Teacher questions and interaction patterns in the new and old curriculum : a case study.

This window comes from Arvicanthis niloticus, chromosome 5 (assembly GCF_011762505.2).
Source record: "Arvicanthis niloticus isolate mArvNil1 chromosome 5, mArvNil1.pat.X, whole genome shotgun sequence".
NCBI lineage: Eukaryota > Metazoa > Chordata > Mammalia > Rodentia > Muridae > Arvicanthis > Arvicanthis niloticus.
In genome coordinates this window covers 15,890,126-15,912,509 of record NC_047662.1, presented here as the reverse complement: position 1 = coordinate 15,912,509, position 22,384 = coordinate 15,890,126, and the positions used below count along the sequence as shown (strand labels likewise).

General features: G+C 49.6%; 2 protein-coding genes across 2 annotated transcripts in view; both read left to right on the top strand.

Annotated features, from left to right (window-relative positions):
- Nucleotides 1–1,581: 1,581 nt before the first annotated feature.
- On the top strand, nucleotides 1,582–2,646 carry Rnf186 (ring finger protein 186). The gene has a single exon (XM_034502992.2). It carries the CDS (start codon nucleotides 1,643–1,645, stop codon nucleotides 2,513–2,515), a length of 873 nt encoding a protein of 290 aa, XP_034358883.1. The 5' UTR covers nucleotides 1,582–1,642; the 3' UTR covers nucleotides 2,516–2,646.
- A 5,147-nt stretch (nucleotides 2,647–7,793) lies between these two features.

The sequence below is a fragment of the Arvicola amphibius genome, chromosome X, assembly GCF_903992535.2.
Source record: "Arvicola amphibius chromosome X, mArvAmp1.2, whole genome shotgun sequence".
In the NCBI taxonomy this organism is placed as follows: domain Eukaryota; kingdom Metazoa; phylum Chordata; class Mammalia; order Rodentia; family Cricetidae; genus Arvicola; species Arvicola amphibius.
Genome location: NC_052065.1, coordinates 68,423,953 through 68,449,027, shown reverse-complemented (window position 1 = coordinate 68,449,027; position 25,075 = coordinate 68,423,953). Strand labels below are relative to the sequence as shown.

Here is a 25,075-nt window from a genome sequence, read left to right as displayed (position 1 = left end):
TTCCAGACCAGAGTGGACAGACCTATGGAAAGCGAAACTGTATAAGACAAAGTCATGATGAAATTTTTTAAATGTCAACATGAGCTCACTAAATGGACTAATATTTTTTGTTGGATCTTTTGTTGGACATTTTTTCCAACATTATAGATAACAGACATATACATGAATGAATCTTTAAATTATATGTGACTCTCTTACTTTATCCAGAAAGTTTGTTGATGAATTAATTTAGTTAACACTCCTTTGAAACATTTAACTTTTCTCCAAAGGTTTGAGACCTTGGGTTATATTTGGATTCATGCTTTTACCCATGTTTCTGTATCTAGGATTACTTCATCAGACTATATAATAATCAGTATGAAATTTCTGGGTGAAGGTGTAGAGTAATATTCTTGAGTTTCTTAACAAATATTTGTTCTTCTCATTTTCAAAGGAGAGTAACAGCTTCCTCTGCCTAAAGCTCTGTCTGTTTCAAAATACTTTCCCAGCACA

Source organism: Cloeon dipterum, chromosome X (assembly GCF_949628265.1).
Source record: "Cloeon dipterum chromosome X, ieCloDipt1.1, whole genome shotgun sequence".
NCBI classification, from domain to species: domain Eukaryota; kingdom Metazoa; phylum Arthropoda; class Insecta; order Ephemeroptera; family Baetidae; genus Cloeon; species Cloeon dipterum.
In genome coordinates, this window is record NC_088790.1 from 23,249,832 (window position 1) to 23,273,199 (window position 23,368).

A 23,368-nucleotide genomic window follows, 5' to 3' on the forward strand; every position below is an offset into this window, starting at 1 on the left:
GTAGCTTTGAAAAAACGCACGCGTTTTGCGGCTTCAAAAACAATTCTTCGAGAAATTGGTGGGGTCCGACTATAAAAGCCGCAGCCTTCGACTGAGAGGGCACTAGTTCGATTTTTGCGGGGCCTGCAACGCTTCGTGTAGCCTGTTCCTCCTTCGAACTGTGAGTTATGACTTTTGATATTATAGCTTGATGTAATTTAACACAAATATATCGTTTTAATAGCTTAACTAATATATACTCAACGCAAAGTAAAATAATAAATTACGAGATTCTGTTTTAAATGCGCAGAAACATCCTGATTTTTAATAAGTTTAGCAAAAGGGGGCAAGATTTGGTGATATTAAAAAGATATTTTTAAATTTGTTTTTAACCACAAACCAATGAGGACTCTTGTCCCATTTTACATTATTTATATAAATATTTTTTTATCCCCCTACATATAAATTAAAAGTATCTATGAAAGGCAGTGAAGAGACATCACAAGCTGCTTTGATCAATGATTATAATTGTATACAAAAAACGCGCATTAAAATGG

The new curriculum in South Africa encourages a shift from the traditional ways of teaching and learning to more interactive approaches. The idea of learning has been redefined, with the focus on how and why children construct meaning. Learning occurs through reasoning and teachers and learners can stimulate reasoning through questions and interaction patterns. Knowledge is constructed in a social context and speech is instrumental in mediating meaning (Vygotsky, 1978). In 2006, the new curriculum was introduced in grade 10, while the old curriculum was still being taught in grade 11. In this study I took this opportunity to explore the differences in teaching supported by the two curricula. A qualitative research methodology and case study method was used to explore the extent to which one teacher in his grade 10 and grade 11 lessons promoted reasoning in his questions and interaction patterns. Data was collected by means of classroom observation with field notes, video recording and a teacher interview. This research shows that the different curricular afford different broad curricular settings (group work and whole class interaction) as an expectation of the new curriculum. However the question types coded for both grades were very similar and did not promote reasoning. Two patterns of interaction emerged within the data: “funneling” and “leading through a method”. Both patterns are in IRE/F form but look different from each other. This research adds to other research that indicates that teachers are not clear as to how to generate genuine classroom discussion that promotes reasoning. In the light of the new curriculum, the development of new practices will take time, as change cannot occur immediately. The challenge for teacher education is to understand the changes that teachers are making, in order to develop ways of facilitating the process.